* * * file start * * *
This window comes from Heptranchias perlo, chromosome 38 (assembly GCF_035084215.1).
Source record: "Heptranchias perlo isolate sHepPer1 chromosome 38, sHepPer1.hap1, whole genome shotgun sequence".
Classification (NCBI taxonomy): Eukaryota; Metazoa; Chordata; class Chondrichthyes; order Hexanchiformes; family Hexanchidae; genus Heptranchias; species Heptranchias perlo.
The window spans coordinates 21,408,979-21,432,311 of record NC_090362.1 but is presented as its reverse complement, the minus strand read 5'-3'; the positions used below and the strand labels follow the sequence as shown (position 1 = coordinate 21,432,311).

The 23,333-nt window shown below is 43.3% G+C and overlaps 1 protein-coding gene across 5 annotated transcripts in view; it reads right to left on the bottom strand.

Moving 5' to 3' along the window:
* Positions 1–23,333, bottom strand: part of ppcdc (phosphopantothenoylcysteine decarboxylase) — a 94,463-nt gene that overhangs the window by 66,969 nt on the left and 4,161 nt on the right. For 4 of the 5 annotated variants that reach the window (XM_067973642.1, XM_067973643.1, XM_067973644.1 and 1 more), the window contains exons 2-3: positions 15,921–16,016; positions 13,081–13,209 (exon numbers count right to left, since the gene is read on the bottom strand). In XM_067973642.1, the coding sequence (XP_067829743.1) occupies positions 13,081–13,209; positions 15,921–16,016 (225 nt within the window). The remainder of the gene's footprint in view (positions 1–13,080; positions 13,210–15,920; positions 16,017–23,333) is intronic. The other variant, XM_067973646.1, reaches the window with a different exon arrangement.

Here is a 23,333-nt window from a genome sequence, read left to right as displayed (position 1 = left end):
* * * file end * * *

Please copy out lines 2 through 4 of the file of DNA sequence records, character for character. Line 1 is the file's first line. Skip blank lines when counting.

Source record: "Heptranchias perlo isolate sHepPer1 chromosome 38, sHepPer1.hap1, whole genome shotgun sequence".
Classification (NCBI taxonomy): Eukaryota; Metazoa; Chordata; class Chondrichthyes; order Hexanchiformes; family Hexanchidae; genus Heptranchias; species Heptranchias perlo.
The window spans coordinates 21,408,979-21,432,311 of record NC_090362.1 but is presented as its reverse complement, the minus strand read 5'-3'; the positions used below and the strand labels follow the sequence as shown (position 1 = coordinate 21,432,311).